The Difference Between Project Management and Program Management

Often, project management is used to describe the same job function as program management. However, project management and program management have fundamental differences.

Ultimately, program management could be seen as the step above project management. However, let’s take a look at some of the key differences between program management and project management.

Project Management Has a Set Budget.

A project’s goal is the purpose of creating a product, service, or structure with a specified budget. Although the budget may be subject to change, the budget is likely to stay fairly close to the original amount. In program management, the budget is often defined for multiple projects and per quarter. Furthermore, the budget of programs is more susceptible to change than a project’s budget.

Program Management Is Long

Unlike a project’s time frame, program management may last months, years, or decades. Program management may entail specifications for the creation and completion of multiple projects, which are typically related to each other. Program management revolves around a company’s financial calendar. Project management involves a deadline for completing a specific project. Once a project is completed, the project manager’s duties end. Program managers must continue to work on ensuring the company’s business strategy aligns with the outcome of a project.

For example, programs and projects in the oil and gas industries can be most clearly separated. An oil field and refineries would be comparable to program management. The individual drilling of a well would fall under project management. Project managers may also be responsible for monitoring the processes of a single refinery. However, a program manager would be responsible with the oversight of the oil drilling, refining, and transport of refined products to businesses and consumers.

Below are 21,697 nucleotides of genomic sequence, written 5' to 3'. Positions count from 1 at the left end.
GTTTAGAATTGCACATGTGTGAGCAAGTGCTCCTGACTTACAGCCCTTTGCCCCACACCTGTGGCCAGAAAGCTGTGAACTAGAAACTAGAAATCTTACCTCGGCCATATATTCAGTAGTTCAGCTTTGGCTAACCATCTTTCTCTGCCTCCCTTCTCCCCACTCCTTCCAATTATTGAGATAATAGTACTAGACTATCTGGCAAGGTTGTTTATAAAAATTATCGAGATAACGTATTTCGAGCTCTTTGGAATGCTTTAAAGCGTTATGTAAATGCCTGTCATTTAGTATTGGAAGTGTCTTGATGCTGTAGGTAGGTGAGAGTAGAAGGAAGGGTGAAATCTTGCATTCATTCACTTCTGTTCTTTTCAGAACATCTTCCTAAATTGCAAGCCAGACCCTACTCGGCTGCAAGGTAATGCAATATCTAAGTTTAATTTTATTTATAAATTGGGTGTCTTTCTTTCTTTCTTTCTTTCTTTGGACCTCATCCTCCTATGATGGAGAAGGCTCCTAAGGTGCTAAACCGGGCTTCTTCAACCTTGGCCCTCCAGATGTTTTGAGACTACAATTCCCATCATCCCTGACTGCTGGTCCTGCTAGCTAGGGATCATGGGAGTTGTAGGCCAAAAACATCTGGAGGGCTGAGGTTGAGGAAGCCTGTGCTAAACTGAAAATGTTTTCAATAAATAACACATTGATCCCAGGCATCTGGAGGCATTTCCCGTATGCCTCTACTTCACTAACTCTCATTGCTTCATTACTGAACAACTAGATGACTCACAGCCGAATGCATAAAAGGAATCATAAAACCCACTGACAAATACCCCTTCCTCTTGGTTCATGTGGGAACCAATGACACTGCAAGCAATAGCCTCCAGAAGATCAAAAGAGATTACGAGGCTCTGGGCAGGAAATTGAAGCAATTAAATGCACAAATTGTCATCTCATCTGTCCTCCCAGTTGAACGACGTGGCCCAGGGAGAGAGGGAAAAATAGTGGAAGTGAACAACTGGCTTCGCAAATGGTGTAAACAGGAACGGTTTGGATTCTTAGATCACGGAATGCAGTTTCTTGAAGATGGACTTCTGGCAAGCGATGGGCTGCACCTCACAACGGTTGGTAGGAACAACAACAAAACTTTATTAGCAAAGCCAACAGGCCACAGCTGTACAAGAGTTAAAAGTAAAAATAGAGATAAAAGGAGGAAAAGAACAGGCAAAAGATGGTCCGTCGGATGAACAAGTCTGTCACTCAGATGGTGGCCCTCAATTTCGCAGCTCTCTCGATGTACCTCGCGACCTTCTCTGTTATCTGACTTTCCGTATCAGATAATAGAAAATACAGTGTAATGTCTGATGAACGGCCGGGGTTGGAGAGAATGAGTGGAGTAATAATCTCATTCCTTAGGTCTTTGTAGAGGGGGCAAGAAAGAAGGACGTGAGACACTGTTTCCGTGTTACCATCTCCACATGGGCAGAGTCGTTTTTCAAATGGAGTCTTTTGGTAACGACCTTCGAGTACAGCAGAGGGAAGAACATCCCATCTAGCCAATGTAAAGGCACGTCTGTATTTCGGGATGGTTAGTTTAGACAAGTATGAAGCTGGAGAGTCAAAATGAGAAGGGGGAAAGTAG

Program Management Influences Executives

When disagreements between executives arise, it’s usually the responsibility of the program manager to come to a solution. Program management is subject to economic, political, and environmental considerations, especially for publicly-traded organizations. Additionally, a program manager must ensure an organization’s executives create financially and physically achievable objectives.

Financial Management Is Part of Program Management

An organization’s financial goals tend to be the responsibility of a program manager. The program manager must work to ensure the company’s expenses do not exceed the company’s return on investment for various projects. Project managers are responsible for the budget of individual budgets of specific projects. Although project budgets may impact program management, the project manager is not responsible for finding additional resources in other parts of the company.

When thinking about the differences between program management and project management, consider the responsibilities of each role. Program management operates a higher-level of responsibility, and project management answers to program management. A simple way to remember the authority is to place the terms, project and program, into alphabetical order. The “g” in program comes before the “j” in project; therefore, the program managers have more executive power than project managers.

Key Things to Write Down

  • Projects have a set end-date. Programs may last for extensive time periods.
  • Project management usually revolves around a single site. Program management may involve multiple projects.
  • Program managers are involved in executive-level decisions and a company’s financial management.
  • Project managers have a budget per project. Program managers have a budget for many projects.